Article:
Role of Slag in Converter Steelmaking Aug01

Role of Slag in Converter Steelmaking...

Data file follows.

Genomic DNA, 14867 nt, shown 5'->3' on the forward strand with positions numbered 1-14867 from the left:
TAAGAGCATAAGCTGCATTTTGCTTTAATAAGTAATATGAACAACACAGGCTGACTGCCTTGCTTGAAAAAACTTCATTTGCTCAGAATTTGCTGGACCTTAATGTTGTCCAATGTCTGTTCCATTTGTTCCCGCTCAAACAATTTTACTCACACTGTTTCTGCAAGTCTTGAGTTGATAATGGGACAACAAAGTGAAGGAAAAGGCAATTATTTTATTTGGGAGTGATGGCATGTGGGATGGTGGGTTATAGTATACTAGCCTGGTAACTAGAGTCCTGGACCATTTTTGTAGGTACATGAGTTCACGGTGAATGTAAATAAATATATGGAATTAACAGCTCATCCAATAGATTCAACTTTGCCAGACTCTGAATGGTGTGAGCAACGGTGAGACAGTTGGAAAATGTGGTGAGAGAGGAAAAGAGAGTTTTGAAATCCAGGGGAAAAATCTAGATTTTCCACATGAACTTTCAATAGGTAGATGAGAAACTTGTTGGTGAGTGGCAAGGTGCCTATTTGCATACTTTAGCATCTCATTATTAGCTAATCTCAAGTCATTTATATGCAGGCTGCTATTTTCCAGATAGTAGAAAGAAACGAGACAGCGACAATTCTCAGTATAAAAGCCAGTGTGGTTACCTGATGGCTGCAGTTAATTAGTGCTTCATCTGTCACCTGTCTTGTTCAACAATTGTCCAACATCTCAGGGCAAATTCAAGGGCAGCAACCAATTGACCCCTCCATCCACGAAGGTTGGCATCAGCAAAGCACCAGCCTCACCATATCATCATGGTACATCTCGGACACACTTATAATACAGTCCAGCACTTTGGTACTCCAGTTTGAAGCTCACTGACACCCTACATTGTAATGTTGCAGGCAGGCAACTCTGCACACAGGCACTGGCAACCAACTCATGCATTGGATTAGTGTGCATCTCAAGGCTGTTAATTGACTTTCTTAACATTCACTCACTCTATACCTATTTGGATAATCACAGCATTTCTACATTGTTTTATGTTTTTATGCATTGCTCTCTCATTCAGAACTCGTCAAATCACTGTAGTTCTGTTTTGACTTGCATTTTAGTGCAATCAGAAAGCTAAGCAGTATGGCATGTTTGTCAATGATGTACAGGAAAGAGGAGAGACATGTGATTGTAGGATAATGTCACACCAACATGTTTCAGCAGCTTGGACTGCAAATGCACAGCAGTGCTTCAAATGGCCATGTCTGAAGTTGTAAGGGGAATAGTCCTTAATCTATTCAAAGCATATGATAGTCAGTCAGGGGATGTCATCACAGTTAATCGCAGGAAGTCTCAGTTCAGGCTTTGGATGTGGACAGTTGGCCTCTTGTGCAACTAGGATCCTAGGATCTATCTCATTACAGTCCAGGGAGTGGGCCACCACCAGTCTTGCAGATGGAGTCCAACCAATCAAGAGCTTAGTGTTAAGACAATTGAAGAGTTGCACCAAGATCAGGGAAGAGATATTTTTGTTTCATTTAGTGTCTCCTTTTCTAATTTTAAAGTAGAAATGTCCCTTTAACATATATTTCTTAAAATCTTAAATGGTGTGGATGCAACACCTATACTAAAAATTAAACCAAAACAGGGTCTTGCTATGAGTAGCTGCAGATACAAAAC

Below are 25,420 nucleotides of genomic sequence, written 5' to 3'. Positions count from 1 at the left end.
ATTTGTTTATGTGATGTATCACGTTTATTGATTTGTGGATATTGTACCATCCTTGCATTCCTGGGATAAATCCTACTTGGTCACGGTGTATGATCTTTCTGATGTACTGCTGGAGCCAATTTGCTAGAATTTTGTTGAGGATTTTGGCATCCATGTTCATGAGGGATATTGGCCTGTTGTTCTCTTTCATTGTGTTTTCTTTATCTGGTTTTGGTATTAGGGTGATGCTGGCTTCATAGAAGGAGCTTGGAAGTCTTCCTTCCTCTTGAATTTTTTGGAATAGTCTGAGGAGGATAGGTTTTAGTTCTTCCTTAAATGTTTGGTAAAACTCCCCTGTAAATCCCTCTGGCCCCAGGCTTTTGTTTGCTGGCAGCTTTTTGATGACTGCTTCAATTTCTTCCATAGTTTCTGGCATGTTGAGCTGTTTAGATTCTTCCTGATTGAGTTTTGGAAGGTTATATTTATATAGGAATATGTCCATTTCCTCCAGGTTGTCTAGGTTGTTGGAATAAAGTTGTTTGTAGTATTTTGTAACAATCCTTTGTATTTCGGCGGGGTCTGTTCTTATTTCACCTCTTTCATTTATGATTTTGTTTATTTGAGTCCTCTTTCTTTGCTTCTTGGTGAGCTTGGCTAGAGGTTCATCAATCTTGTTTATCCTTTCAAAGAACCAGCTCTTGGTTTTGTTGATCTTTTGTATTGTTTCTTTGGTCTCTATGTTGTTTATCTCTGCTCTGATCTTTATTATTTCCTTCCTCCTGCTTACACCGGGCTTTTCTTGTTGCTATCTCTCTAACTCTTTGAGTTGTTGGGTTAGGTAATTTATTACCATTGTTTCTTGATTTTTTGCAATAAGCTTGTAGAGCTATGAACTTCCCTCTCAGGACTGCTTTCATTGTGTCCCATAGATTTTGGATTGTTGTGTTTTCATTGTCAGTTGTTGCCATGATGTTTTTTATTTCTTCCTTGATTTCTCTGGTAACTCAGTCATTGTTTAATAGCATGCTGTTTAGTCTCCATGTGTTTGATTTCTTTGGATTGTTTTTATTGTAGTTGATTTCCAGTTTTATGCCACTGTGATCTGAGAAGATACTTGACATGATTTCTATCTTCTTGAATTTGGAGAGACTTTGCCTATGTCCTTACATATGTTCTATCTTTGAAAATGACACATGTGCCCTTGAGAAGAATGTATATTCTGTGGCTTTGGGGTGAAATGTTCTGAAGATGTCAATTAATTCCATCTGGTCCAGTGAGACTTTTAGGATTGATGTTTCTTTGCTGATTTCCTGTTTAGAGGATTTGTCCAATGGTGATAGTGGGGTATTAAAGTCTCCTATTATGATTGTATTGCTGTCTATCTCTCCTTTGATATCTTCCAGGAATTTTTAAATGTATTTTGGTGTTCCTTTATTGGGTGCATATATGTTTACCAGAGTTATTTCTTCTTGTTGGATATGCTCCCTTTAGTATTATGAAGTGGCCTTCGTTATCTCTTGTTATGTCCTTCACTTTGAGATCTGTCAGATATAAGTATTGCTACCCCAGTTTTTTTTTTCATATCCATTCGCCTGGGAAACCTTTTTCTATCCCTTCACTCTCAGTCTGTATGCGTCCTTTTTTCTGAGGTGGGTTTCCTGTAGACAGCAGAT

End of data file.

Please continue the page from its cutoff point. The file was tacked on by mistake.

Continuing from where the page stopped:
Role of Slag in Converter Steelmaking The oxygen converter process is the primary steelmaking process for the production of carbon and low-alloy steels. The process is essentially an oxidizing process of refining of the high carbon hot metal (HM) to low carbon liquid steel. The oxidizing process is carried out by blowing oxygen in the converter. This causes liquid iron and the other metallic and non-metallic impurities present in the liquid melt in the converter bath to form oxides that are lighter than the liquid steel and they float to the surface of the bath. The generic name of these oxides is ‘slag’. Some oxides are acidic in nature which can react with the basic refractories of the converter and hence a basic slag using lime and calcined dolomite is usually made for protecting the converter refractories. The oxygen can also react with carbon to create a gas that provides bubbles for foaming the liquid slag and for providing chemical energy needed during steelmaking. In steelmaking process, the slag is predominantly a mixture of oxides with small amounts of sulphides and phosphides. The oxides are either acidic or basic in nature. Slag is formed during refining of hot metal in which Si oxidizes to SiO2, Mn to MnO, Fe to FeO, and P to P2O5 etc., and addition of oxides such as CaO (lime), MgO (calcined dolomite), iron oxide, and others. The addition of oxides is done to obtain desired physico-chemical properties of slag like melting point, basicity, viscosity etc. There are four primary sources for the slag during the steelmaking process in the converter. These are (i) oxidation of metallic elements in the liquid steel (e.g. silicon, manganese, aluminum, titanium, chromium, and vanadium etc.), (ii) due to presence of non-metallics in the liquid...